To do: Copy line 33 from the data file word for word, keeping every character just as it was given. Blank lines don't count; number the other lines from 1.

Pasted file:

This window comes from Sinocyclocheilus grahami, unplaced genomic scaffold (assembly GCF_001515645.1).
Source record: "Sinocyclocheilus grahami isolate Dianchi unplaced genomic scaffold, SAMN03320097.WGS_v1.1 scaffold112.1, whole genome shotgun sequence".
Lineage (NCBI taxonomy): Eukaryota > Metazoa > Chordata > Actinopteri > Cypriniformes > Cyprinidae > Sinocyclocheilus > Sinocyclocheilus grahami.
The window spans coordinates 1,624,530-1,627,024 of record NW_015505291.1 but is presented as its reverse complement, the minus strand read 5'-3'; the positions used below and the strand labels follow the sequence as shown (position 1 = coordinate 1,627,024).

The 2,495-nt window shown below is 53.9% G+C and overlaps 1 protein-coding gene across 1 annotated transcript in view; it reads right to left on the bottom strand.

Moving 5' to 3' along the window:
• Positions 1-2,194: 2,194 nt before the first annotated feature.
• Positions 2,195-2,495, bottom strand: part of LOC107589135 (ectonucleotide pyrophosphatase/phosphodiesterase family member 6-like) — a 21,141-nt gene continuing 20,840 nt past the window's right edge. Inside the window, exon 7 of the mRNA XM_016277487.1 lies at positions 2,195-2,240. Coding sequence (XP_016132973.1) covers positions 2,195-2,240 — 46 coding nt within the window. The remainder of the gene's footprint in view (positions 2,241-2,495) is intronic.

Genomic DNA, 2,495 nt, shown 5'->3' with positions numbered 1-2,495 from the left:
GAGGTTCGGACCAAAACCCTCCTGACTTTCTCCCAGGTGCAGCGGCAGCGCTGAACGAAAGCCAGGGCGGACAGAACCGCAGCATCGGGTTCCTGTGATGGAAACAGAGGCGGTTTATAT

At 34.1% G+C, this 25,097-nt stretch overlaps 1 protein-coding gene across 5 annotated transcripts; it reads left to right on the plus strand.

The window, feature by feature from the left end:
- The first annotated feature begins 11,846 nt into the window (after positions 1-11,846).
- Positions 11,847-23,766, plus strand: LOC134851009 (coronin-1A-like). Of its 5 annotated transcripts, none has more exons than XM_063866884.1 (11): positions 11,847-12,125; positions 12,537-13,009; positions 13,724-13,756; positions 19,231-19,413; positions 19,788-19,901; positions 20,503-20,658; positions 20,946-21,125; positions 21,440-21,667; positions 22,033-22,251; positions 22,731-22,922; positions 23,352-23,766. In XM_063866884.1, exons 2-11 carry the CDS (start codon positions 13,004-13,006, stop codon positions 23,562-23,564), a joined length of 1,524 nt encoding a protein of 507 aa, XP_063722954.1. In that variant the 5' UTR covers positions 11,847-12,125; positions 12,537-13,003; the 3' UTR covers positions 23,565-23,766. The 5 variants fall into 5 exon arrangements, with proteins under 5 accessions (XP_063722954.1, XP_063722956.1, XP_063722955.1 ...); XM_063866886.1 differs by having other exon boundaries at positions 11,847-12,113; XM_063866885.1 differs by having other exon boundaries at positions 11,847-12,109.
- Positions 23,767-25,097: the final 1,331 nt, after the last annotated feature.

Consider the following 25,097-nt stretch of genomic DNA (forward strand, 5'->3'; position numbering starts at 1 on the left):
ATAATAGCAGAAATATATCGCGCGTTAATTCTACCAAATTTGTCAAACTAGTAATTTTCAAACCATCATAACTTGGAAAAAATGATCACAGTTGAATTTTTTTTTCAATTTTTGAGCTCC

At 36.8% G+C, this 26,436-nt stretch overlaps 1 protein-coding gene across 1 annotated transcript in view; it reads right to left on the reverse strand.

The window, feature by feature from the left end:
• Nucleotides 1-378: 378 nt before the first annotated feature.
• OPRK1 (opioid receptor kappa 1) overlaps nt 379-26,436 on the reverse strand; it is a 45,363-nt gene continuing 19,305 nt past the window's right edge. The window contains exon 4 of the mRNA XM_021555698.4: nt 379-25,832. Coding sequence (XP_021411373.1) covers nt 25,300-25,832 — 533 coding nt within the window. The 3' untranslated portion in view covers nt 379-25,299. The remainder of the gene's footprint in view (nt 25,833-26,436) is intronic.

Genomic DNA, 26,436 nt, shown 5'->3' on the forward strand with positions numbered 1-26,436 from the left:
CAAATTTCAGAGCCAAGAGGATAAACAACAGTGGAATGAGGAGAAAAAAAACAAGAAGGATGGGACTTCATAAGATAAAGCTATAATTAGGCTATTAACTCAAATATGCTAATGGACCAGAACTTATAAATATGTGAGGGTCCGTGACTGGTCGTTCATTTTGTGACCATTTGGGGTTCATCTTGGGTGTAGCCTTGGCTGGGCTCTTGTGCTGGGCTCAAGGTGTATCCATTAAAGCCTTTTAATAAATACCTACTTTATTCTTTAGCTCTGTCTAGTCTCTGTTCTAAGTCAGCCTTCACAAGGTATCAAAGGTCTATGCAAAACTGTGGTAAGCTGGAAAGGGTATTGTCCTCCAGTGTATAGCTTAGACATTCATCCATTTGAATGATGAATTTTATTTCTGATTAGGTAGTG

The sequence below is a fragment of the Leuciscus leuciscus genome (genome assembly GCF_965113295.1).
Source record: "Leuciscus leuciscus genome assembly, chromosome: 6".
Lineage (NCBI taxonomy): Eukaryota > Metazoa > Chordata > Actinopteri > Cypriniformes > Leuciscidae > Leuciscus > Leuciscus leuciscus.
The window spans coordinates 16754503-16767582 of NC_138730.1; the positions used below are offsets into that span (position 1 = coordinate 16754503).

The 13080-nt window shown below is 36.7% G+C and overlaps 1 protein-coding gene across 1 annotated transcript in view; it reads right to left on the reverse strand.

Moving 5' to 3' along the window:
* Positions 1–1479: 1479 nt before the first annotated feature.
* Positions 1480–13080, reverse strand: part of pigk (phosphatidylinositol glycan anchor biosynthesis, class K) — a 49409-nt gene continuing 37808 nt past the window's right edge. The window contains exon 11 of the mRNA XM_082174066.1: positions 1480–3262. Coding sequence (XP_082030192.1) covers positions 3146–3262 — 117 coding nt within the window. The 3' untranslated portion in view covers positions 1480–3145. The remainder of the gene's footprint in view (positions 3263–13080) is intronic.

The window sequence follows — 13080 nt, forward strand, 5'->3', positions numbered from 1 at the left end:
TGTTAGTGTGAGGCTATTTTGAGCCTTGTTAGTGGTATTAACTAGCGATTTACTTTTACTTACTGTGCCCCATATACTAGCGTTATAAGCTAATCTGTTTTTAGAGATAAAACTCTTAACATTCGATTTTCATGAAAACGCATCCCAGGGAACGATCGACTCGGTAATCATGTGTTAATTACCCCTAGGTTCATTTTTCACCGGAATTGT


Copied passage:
TGTTAGTGTGAGGCTATTTTGAGCCTTGTTAGTGGTATTAACTAGCGATTTACTTTTACTTACTGTGCCCCATATACTAGCGTTATAAGCTAATCTGTTTTTAGAGATAAAACTCTTAACATTCGATTTTCATGAAAACGCATCCCAGGGAACGATCGACTCGGTAATCATGTGTTAATTACCCCTAGGTTCATTTTTCACCGGAATTGT